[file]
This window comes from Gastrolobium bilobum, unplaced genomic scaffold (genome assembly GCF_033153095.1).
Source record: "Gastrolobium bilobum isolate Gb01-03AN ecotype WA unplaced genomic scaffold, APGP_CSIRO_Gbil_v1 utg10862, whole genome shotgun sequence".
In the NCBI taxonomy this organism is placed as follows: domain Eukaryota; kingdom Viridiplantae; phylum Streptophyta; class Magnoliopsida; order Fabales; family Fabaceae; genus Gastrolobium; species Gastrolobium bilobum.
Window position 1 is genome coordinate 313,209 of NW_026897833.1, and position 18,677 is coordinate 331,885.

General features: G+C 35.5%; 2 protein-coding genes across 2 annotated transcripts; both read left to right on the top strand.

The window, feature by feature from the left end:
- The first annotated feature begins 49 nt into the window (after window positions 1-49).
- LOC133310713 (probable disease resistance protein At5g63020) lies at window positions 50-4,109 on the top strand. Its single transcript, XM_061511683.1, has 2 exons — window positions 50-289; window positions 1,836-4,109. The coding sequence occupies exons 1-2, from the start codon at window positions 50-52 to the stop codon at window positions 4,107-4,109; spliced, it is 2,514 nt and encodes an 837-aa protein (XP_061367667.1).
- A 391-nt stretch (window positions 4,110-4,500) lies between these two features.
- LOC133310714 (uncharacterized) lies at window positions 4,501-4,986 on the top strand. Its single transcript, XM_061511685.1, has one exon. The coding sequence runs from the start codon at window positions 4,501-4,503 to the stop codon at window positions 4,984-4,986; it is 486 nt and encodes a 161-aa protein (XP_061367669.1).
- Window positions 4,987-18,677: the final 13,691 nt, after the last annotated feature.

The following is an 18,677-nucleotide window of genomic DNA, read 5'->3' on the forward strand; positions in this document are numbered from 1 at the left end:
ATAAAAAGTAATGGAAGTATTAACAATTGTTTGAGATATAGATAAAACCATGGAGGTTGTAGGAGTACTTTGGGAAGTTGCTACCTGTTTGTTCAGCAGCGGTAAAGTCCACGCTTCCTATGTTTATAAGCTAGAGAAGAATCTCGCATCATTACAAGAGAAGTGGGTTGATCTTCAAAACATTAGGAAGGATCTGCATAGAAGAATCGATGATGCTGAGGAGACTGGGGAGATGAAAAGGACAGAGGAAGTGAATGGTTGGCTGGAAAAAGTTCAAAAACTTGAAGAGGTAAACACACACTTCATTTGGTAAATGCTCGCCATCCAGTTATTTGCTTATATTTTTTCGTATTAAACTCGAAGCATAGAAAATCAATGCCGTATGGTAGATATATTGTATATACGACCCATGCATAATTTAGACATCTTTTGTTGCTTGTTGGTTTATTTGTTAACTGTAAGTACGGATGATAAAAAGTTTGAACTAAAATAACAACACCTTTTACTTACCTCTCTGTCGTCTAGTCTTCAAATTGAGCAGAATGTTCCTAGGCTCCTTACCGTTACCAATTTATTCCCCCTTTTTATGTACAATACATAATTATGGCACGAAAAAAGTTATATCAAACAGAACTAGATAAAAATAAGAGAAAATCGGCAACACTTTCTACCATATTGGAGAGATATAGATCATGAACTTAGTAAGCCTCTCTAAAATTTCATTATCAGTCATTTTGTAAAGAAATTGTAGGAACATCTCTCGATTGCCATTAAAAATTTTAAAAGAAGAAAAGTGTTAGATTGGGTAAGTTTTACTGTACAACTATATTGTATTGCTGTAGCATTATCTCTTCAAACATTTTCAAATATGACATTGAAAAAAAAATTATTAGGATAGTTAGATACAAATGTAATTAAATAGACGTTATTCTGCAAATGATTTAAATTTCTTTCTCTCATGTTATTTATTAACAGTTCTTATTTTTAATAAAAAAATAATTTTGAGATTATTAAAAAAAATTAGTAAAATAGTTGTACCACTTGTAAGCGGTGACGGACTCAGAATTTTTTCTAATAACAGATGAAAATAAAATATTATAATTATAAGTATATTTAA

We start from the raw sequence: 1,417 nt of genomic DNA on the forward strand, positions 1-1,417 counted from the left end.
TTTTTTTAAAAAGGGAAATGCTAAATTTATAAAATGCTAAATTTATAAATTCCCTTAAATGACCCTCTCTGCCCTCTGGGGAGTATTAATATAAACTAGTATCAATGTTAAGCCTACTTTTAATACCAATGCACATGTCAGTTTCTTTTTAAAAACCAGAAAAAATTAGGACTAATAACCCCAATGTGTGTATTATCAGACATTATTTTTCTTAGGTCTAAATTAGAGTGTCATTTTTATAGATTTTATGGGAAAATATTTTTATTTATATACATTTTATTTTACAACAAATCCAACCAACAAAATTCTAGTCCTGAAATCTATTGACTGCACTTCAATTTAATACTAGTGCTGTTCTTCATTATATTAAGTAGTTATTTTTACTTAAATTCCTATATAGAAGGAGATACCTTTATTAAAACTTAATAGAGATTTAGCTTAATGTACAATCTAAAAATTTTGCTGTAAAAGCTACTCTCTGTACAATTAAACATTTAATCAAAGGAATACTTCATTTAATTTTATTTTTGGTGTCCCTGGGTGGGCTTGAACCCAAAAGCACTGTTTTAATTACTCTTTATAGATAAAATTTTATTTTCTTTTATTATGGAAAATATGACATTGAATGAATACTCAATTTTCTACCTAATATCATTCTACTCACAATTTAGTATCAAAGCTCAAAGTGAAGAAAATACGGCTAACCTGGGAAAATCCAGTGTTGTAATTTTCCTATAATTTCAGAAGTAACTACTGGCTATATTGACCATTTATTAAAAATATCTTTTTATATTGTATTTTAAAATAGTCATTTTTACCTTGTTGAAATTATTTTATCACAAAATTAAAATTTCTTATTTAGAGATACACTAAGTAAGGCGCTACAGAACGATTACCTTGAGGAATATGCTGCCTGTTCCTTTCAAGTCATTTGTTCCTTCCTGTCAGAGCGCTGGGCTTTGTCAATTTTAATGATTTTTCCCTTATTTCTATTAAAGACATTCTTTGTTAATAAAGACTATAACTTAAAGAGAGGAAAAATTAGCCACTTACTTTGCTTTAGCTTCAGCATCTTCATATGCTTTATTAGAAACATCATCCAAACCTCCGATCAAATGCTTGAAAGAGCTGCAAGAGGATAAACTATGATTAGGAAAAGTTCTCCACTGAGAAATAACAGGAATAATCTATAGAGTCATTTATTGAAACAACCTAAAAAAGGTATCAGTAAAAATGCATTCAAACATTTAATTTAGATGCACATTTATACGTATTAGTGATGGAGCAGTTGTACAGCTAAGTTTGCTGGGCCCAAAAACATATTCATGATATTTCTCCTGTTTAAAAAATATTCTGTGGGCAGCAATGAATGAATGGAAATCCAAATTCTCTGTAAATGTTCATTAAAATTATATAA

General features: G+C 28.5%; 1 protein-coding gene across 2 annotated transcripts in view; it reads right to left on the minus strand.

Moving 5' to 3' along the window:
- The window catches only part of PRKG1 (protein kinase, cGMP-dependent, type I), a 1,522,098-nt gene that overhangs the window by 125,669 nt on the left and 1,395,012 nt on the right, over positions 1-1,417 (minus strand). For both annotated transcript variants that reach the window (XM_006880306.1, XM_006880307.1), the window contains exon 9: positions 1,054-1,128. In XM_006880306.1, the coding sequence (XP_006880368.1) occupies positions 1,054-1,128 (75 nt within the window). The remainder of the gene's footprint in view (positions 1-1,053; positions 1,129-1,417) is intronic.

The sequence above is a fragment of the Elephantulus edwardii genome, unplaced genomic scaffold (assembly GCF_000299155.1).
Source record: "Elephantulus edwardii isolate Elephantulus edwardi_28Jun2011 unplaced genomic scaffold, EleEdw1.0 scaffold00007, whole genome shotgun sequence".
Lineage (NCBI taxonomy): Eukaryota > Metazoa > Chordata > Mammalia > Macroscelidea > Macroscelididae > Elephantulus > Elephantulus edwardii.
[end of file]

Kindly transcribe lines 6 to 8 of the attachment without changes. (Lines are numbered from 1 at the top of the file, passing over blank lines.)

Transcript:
The window, feature by feature from the left end:
- The first annotated feature begins 49 nt into the window (after window positions 1-49).
- LOC133310713 (probable disease resistance protein At5g63020) lies at window positions 50-4,109 on the top strand. Its single transcript, XM_061511683.1, has 2 exons — window positions 50-289; window positions 1,836-4,109. The coding sequence occupies exons 1-2, from the start codon at window positions 50-52 to the stop codon at window positions 4,107-4,109; spliced, it is 2,514 nt and encodes an 837-aa protein (XP_061367667.1).